Bond Movies - Pierce Brosnan era
I had always thought that the Pierce Brosnan episodes of N=the Bond universe was a black hole. I was pretty sure I hadn’t watched any of them, because they were not something that I remember. Running from 1995 - 2002, it was sandwiched between the short Timothy Dalton era and the Daniel Craig Bond’s.
I had seen Brosnan in Remington Steel (my mother loved that show) and in a couple movies. Not really my cup of tea.
Yesterday I had a quiet day during my holiday week off, and the Brosnan Bond’s are on Amazon Prime, so I watched a couple of them.
The premise is shaky. A former colleague of Bond fails to make it out of a mission (006, it so happens) and is “dead”. Later, a Soviet space based nuclear weapon is shanghaied by some ex Soviet general, and used against a Russian facility to some dramatic effect. Before it is used, the baddies break into this Russian facility, take the keys to the system, and then kill everybody but their inside man (aka mole). They also miss a level two programmer, a woman (naturally) who also escapes under pretty implausible conditions.
Standard fare so far.
The weapon - “GoldenEye” - fires a focused EMP (electro magnetic pulse) that disables and destroys all electronic devices within a pretty narrow (50 mile radius) area. The “test” was on the site the keys were stolen from, to obliterate the evidence of their theft.
Turns out that the saved Russian programmer (aka the “Bond” girl) is essential in pinpointing the baddies, and helping Bond save the day.
It turns out that I had seen this, but had largely forgotten it. As I will forget it after this binge.
Tomorrow Never Dies
This is a different sort of Bond movie, and in a way a throwback to the Dr, No/Blofeld vintage. The movie starts with Bond investigating a terrorist weapons sale at the Russian border. The surveillance highlights that a GPS “key” is being sold. There is so much bad hardware on display that the military takes over to just obliterate the scene with a cruise missile.
As if they would really start a shooting war skirmish on the border of the newly minted Russian Federation (in real life, there was tons of risk that the military technology and weapons of the former USSR would find their way into malefactors around the globe. Thus, this is not a terrible premise). But after the missile is launched, the video surveillance shows a jet fighter with 2 nuclear missiles. That would be bad to blow up, but it is too late to recall the cruise missile. Bond saves the day flying the jet out.
That was the shot. The chaser is the sinking of a British warship in Chinese waters. The commander of the boat (with nuclear tipped missiles no less) is assured that he is in international waters. Confirmed by GPS after all.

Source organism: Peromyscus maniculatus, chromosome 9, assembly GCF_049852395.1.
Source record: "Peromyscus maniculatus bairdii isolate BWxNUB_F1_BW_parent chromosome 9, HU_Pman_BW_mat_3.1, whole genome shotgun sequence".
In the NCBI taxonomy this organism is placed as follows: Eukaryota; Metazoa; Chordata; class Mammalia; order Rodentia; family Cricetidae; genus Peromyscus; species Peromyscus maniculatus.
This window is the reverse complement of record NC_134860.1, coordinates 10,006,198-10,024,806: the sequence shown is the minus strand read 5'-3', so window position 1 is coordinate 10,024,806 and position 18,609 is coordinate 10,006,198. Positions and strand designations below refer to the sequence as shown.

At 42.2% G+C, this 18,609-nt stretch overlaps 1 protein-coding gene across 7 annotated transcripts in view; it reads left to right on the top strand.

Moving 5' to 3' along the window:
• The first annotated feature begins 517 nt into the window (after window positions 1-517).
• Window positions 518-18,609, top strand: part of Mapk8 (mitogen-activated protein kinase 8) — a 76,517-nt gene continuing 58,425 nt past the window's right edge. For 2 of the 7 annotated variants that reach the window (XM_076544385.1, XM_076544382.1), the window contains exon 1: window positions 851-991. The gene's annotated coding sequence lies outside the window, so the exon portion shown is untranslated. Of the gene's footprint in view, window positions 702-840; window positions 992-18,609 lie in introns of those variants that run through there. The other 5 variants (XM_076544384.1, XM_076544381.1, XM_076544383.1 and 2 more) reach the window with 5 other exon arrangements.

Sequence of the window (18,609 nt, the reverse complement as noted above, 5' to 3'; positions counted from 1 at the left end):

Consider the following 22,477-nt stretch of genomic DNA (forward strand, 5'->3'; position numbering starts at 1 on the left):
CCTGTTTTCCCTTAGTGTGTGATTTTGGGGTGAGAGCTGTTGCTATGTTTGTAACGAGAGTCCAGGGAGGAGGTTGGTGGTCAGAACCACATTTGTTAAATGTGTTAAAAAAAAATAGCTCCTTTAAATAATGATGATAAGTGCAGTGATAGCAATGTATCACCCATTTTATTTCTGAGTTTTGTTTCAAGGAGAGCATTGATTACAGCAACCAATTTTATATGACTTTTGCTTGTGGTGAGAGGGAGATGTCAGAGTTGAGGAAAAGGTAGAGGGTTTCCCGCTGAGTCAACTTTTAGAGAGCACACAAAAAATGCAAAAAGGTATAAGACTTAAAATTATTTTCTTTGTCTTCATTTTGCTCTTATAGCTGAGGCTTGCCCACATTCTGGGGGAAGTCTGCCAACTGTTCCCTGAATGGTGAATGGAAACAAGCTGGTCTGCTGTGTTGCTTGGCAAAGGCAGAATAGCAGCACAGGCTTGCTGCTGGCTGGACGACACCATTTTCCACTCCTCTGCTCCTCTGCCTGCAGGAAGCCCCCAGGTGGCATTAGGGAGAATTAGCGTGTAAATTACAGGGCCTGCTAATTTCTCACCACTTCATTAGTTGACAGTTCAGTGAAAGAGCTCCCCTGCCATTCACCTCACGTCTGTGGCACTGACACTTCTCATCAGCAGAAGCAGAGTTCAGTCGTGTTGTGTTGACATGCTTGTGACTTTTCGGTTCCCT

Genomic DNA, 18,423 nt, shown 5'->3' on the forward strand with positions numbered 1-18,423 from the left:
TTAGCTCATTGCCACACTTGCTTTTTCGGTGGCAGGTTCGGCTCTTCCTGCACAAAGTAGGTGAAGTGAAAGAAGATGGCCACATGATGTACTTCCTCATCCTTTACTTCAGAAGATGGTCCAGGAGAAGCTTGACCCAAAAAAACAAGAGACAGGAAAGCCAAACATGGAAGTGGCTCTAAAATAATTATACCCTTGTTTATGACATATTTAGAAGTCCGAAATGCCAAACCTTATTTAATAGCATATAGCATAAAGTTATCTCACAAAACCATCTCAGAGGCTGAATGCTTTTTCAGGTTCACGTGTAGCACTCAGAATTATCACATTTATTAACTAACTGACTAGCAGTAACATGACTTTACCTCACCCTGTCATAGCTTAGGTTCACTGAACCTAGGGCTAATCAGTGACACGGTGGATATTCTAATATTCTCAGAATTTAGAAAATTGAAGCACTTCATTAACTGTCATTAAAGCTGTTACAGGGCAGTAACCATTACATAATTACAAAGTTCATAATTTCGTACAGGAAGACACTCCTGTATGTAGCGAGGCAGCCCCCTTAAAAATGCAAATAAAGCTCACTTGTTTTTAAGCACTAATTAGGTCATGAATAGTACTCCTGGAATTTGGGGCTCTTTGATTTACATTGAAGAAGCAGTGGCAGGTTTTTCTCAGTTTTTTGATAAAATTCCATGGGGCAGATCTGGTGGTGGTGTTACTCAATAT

(I bet you can see where this is going…)
A couple of Chinese MIG fighters fly by and warn the boat, and the real baddies fire a gnarly drill torpedo that reminds me of those terrible moving about tunneling to the center of the earth. The drill ventilates the boat, and is deftly controlled to open a clear channel to the missile room. The stealth boat that caused all the mayhem then murders all the survivors using Chinese army issue ammunition.
Turns out that the big baddie in this one is a media mogul, Elliot Carver, who has built a globe-spanning empire, and is using his empire to manufacture sensations news items to drive more sales. Carver is played by Jonathan Pryce, whom you might remember as the protagonist from “Brazil”, and I will admit he is a spectacular evil dude.
Turns out that Carver’s organization engineered the sinking of the British warship using the GPS encoder purchased at the arms bazaar to trick them into thinking they were in international waters, when they were really in Chinese territory. Oops.
Thus begins an escalation of military tensions between the Brits and the Chinese, and it is up to Bond to save the day.
The Bond girl in this movie is a Chinese secret service agent, and together they take down the evil Carver, and avert nuclear war. Yawn.
It turns out that I had seen these movies. Just that I didn’t remember them. Sure, I remembered snippets. Q (Desmond Llewelen) is persnickety as usual. Somewhere after the Roger Moore era, the official watch sponsor changed from Rolex to Omega. And the cars (and motorcycle) were BMW’s. Clearly, the sponsorship sales were helping the brand and funding the development of the movies.
Brosnan is not terrible, but he isn’t iconic. I guess he is less dirty bathwater than Timothy Dalton, but unlike the titans, Connery, Moore, and Craig his performance just don’t “Pop”.
Between GoldenEye and Tomorrow Never Dies the long time producer, Ablert Broccoli passed away, handing the reigns to his heir, Barbara Broccoli, and Tomorrow Never Dies is a beginning of a new generation. She does find her footing as all 4 (that i have seen, will watch the final Craig Bond movie shortly) Danial Craig bond movies regain the edge, and focus.
Overall, I found the Brosnan era filler, extending the so so era beginning with Timothy Dalton. Bond was finding his way in the post cold war world, and it was a tricky time to put together compelling story lines. Like the Moore era, Bond relies on technical gadgetry, and clever quips, to navigate the roiled seas. By the time that Brosnan picked up the reins, it was a tired trope.
These movies will not be added to my collection.